If you need any further evidence that Big Brother 15 has devolved into the Elissa Slater show, the past couple of days on the live feeds should wipe away any doubt. And I am not saying that it is a good thing or a bad thing; I’m just stating what the facts are.
There was a twist deployed this week after Jeremy McGuire became the third houseguest sent packing on the 28th day of the season. The MVP was not somebody in the house, but the audience itself. Our mission: to vote for the third nominee at CBS.com’s website. It was the first time the audience had this major of a show decision since the first season in 2000, when the houseguests were evicted by a public vote as is still done in the Big Brother seasons outside of North America.
At the same time, it should be noted that if you read the fine print of these votes, CBS.com can disqualify and void any votes they so choose, so essentially THEY are picking the third nominee and using our names to do it.
I thought there were a couple of problems with this off the bat: for one thing, it takes strategy and coordination out of the hands of the Head of Household, won this week by the very popular Judd Daughtery, because the HOH would not know who the MVP is, nor would anyone else. If Judd wanted to target someone out the door, it takes backdooring (waiting to put the target nominee up until the Power of Veto ceremony, assuring the target faces a house vote) out of play.
Secondly and most relevantly, one of the nominees Judd choose and whomever the audience picked could be the same person. Under the rules provided (unlike previous twists of late, the producers weren’t as vague as they usually are), whoever the next highest houseguest was in the veto tally would be nominated. Should the nominee picked by the audience win Power Of Veto, the next highest houseguest after that is the replacement nominee. Had the contest been done after nomination, it would have produced a much better outcome.
Obviously, everyone wanted Aaryn Gries, the Texas State student and model who said some racially charged things in the house since “moving” in, on the block and out the door. As fate would have it, Judd wants her on the block as well. With the feeds blocked exactly as the MVP vote ends at 9pm, Judd nominates Aaryn and Kaitlin Barnaby as the first two nominees. Hours later, the house is getting antsy to find out who the MVP is, and so is Elissa. After a trip to the Diary Room, Elissa gets the brainstorm that since she’s not the MVP, perhaps America is the MVP. Later in the night, Elissa tells Howard Overby that she’s been nominated.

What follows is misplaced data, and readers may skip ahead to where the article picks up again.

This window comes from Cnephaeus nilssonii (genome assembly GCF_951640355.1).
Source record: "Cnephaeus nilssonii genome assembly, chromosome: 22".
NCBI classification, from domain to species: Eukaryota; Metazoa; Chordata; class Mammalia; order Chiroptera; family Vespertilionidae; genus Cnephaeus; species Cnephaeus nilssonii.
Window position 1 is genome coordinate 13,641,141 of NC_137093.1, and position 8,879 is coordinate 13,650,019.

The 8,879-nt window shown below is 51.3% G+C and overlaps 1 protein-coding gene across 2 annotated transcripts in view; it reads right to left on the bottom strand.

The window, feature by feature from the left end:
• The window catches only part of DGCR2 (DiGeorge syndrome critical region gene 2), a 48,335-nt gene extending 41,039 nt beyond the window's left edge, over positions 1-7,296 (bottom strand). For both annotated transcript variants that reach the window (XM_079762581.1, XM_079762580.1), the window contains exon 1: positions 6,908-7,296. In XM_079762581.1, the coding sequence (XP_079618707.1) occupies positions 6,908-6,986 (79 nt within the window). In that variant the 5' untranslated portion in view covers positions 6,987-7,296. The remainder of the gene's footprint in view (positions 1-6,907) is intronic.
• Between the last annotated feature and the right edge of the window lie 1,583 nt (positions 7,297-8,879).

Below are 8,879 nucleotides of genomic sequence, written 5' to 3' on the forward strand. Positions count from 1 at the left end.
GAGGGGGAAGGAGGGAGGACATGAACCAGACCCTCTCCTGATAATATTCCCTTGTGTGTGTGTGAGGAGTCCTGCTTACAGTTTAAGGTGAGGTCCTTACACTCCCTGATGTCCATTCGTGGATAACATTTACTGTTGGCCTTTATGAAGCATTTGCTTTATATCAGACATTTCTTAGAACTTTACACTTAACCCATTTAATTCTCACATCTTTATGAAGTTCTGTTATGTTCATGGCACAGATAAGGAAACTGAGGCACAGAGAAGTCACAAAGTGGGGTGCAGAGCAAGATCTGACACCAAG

Too many coincidences, in my view, for this all to be just one coincidence.
Saturday arrives, and Elissa is saying all kinds of crazy things to Judd Daugherty, the one guy in the house who has the power to do something about it. Her strange behavior has Judd thinking perhaps Elissa should be nominated at the veto meeting on Monday. There’s a slight problem with this; it is revealed to the house shortly afterward her weird behavior that Elissa’s the third nominee. The social media outlets go in a tizzy, and the house is in shock. Elissa starts crying (even though she apparently knew LAST NIGHT this was happening), and the house comforts her like she’s ten years old.
Fast forward to the Power of Veto contest later in the day. The HOH and the three nominees are joined in battle by two randomly drawn contestants: McCrae Olson and Helen Kim, Elissa’s closest confidant in the house.
Want to take a guess as to who wins POV? That’s right, America’s nominee, Elissa.
There are allegations of rigging in the house from Aaryn Gries that the contest was designed for Elissa to win later Saturday night, and some of the other houseguests chime in that they too saw some weird things in the competition. So Elissa will veto herself on Monday, and the replacement nominee will remain a mystery until then. The house seems to be united at this point to remove Aaryn (The Spawn Of Satan) from the house, unless the replacement nominee provides an opportunity to deviate from that plan.
Could be a wild next few days, or a totally boring stretch, but yesterday was one strange odyssey.